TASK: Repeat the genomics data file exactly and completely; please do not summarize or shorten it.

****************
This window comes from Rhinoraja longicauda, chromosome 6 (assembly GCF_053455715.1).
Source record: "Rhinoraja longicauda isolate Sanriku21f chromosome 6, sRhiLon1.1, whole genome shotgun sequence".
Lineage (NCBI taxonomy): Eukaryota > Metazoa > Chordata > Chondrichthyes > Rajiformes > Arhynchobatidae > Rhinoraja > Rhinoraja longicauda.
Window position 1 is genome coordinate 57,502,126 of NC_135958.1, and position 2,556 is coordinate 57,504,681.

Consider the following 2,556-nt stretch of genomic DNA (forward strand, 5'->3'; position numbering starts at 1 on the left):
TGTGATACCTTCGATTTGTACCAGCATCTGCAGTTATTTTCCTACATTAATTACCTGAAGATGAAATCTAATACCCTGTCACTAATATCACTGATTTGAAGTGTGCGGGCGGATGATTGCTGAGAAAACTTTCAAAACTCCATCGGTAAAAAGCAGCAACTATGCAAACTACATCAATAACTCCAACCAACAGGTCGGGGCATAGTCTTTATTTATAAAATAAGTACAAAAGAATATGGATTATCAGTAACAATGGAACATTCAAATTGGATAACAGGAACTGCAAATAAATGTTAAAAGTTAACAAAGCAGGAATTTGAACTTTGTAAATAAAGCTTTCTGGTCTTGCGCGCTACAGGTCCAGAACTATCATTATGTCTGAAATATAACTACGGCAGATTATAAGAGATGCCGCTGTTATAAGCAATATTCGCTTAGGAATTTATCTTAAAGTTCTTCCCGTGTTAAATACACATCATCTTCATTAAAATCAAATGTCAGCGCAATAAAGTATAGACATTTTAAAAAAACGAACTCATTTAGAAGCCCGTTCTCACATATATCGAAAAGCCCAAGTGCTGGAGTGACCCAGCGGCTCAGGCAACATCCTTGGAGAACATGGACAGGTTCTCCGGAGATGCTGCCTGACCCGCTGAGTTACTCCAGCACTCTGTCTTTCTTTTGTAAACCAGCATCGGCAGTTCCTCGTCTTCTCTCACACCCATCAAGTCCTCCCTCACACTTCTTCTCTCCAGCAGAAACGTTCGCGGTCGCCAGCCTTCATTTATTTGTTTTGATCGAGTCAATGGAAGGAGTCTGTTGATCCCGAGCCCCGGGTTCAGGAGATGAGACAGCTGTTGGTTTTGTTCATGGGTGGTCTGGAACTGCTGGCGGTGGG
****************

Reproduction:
This window comes from Rhinoraja longicauda, chromosome 6 (assembly GCF_053455715.1).
Source record: "Rhinoraja longicauda isolate Sanriku21f chromosome 6, sRhiLon1.1, whole genome shotgun sequence".
Lineage (NCBI taxonomy): Eukaryota > Metazoa > Chordata > Chondrichthyes > Rajiformes > Arhynchobatidae > Rhinoraja > Rhinoraja longicauda.
Window position 1 is genome coordinate 57,502,126 of NC_135958.1, and position 2,556 is coordinate 57,504,681.

Consider the following 2,556-nt stretch of genomic DNA (forward strand, 5'->3'; position numbering starts at 1 on the left):
TGTGATACCTTCGATTTGTACCAGCATCTGCAGTTATTTTCCTACATTAATTACCTGAAGATGAAATCTAATACCCTGTCACTAATATCACTGATTTGAAGTGTGCGGGCGGATGATTGCTGAGAAAACTTTCAAAACTCCATCGGTAAAAAGCAGCAACTATGCAAACTACATCAATAACTCCAACCAACAGGTCGGGGCATAGTCTTTATTTATAAAATAAGTACAAAAGAATATGGATTATCAGTAACAATGGAACATTCAAATTGGATAACAGGAACTGCAAATAAATGTTAAAAGTTAACAAAGCAGGAATTTGAACTTTGTAAATAAAGCTTTCTGGTCTTGCGCGCTACAGGTCCAGAACTATCATTATGTCTGAAATATAACTACGGCAGATTATAAGAGATGCCGCTGTTATAAGCAATATTCGCTTAGGAATTTATCTTAAAGTTCTTCCCGTGTTAAATACACATCATCTTCATTAAAATCAAATGTCAGCGCAATAAAGTATAGACATTTTAAAAAAACGAACTCATTTAGAAGCCCGTTCTCACATATATCGAAAAGCCCAAGTGCTGGAGTGACCCAGCGGCTCAGGCAACATCCTTGGAGAACATGGACAGGTTCTCCGGAGATGCTGCCTGACCCGCTGAGTTACTCCAGCACTCTGTCTTTCTTTTGTAAACCAGCATCGGCAGTTCCTCGTCTTCTCTCACACCCATCAAGTCCTCCCTCACACTTCTTCTCTCCAGCAGAAACGTTCGCGGTCGCCAGCCTTCATTTATTTGTTTTGATCGAGTCAATGGAAGGAGTCTGTTGATCCCGAGCCCCGGGTTCAGGAGATGAGACAGCTGTTGGTTTTGTTCATGGGTGGTCTGGAACTGCTGGCGGTGGG